Community Local News News West Edition

L.A. challenges are discussed at Renewal Summit

LOS ANGELES — Policy makers and civic leaders discussed what it will take to ensure greater quality of life and opportunity for residents in Los Angeles at a renewal summit coordinated by The Atlantic magazine Nov. 21 at L.A. Live.

The Renewal Summit is a traveling think tank that has visited Phoenix, Pittsburgh, Seattle, New Orleans, Houston and New York to explore problem-solving solutions facing each city.

“[Los Angeles] faces enormous challenges,” said Margaret Low, president of Atlantic Live!, who kicked off the summit. “There is a stunning rise in homelessness and for those who do have a place to live, people with means are pushing those without means out of their neighborhoods.  

“Add to that significant gaps of how rich kids and poor kids get educated which points to underlying inequality at every turn. What will it take to provide quality of life and greater opportunity for everyone in Los Angeles? Everyone knows that there are no easy answers to that question,” she said.

Panel discussions included topics surrounding transportation, homelessness, education and gentrification.  

Patrisse Cullors, co-founder of the Black Lives Matter movement and author of the New York Times best seller, “When They Call You a Terrorist: A Black Lives Matter Memoir,” was interviewed by writer Todd Purdum of The Atlantic.

“Six and a half years ago, Alicia Garza, Opal Tometti and I started Black Lives Matter as a response around vigilante violence and police violence,” Cullors said. She referred to the Trayvon Martin case as one of the first racially charged trials of her generation. 

“We recognized that the defense side said that Trayvon Martin was trying to harm George Zimmerman,” Cullors said. “We thought Zimmerman would go to jail, but he was acquitted. We stood up and said, ‘Enough is enough.’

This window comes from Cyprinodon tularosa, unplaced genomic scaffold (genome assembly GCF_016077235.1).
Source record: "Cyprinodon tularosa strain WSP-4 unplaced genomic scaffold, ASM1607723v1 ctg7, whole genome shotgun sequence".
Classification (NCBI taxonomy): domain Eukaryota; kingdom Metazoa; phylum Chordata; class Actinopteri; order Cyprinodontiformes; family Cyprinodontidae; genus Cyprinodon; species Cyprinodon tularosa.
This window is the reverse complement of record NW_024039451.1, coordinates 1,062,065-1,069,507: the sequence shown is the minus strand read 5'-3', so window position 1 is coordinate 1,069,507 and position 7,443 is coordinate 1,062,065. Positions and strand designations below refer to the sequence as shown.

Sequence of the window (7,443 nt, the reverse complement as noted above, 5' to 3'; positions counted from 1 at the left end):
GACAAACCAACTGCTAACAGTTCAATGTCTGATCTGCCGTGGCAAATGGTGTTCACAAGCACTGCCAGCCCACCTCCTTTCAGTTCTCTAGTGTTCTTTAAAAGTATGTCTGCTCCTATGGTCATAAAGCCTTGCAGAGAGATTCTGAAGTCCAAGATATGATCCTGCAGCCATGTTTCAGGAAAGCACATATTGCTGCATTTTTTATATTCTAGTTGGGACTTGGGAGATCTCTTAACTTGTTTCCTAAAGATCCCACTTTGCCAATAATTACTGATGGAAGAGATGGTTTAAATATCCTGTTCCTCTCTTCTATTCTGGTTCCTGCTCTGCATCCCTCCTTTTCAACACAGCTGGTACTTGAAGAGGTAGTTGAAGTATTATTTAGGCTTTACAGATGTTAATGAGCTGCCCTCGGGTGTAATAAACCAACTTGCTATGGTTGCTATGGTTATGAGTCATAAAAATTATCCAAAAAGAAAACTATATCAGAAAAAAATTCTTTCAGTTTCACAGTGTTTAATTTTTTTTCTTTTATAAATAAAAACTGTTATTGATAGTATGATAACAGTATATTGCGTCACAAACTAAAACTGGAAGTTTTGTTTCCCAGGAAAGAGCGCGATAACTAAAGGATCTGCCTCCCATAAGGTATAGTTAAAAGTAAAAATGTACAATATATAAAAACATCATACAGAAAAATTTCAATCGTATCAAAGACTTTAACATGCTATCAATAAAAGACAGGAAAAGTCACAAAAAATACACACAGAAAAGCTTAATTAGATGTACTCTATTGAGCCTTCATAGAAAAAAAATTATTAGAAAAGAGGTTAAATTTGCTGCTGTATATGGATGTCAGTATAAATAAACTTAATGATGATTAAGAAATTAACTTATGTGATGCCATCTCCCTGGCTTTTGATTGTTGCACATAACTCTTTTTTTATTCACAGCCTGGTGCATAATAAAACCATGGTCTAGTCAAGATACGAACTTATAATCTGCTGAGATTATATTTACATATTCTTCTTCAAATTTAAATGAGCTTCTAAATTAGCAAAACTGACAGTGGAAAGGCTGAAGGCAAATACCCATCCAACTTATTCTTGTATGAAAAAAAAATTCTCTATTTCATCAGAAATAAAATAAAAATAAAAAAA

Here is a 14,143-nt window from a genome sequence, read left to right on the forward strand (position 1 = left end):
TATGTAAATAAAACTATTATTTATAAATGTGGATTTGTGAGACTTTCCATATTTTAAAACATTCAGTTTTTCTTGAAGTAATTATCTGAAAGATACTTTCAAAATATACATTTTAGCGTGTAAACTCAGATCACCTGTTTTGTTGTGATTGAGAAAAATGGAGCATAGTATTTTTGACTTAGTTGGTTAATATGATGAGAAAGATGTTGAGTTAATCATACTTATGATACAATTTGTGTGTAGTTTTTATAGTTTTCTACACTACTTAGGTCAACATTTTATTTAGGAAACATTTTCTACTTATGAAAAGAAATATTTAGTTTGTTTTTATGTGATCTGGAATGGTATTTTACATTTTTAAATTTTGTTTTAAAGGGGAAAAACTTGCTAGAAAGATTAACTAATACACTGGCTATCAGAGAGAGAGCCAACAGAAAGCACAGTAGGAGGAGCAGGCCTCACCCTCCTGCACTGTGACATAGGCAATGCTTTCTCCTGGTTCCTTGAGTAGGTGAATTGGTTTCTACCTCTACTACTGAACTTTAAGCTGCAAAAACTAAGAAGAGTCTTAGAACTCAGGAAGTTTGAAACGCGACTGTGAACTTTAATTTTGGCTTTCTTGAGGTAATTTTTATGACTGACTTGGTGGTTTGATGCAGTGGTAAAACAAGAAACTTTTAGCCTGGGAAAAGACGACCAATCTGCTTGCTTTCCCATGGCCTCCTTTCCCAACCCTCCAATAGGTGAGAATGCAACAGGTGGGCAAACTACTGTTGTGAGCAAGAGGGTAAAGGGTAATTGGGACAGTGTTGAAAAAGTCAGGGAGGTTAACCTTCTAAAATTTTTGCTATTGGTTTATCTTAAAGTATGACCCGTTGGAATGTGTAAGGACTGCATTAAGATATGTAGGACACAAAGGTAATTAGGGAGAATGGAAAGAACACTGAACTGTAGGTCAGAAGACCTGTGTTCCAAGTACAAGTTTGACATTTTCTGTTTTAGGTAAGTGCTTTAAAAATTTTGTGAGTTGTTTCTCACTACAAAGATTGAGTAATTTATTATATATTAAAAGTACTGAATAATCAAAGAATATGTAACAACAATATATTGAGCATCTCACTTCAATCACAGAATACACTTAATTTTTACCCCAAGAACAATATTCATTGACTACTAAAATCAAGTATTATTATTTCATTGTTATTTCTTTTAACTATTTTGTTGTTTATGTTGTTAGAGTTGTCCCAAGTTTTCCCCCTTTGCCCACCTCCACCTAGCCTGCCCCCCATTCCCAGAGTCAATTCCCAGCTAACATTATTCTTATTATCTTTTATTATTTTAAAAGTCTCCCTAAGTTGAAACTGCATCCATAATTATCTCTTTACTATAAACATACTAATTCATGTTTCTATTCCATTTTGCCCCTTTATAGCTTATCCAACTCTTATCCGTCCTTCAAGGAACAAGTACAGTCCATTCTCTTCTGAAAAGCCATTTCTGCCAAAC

“We wanted to organize a generation of leaders to protest police violence,” Cullors said of her organization. “What we recognized is that grassroots organizing is critical to making change.” Over the last several years, Black Lives Matter members have marched at the downtown Hall of Justice to protest Los Angeles County District Attorney Jackie Lacey, who has refused to charge police officers involved in the shootings of unarmed black males.

Referring to Lacey, Cullors said, “We need a district attorney to do what the community wants and champion a new way in Los Angeles. And to move the dollars out of incarceration and into mental health. Criminal justice reform is not just about policy but about real human lives.

Cullors spoke of her group leading the protest against a new county jail facility.

 “We stopped the building of a women’s jail and a mental health jail,” Cullors said. “What we are much more interested in is what does it look like to build an L.A. that is grounded in dignity and care for the people who most need it — those with severe mental illness, those who are cycling in and out of homelessness and who are poor in L.A.,” Cullors said.

“I grew up in Van Nuys,” Cullors said. “My father suffered from substance abuse and my brother was schizophrenic. They did not get the treatment that they needed. There were no early interventions. The only type of intervention was police intervention, which is harmful and dangerous and which ultimately led to my father’s death.

“Half or our city budget goes to law enforcement. What are we investing in?” Cullors asked. “We need more community-based services.” 

“I was 17 years old when I planned my first protest,” Cullors recalled. “I was kissing my girlfriend in the park and this homophobic man interrupted our kissing and yelled terrible homophobic slurs at us. So I got all of my queer friends together — there were seven of us — and we marched down Ventura Boulevard. in Sherman Oaks waving our posters. I was angry and upset and I wanted the world to know.

“In 2013, we went to Beverly Hills and marched up and down the streets of Rodeo Drive. Helicopters hovered over us. We tried to get the folks to put down their forks and champagne glasses and to take a moment to pay attention to the people who mattered to us.”

“What did they do? asked Purdum.

“They put down their champagne glasses,” Cullors said.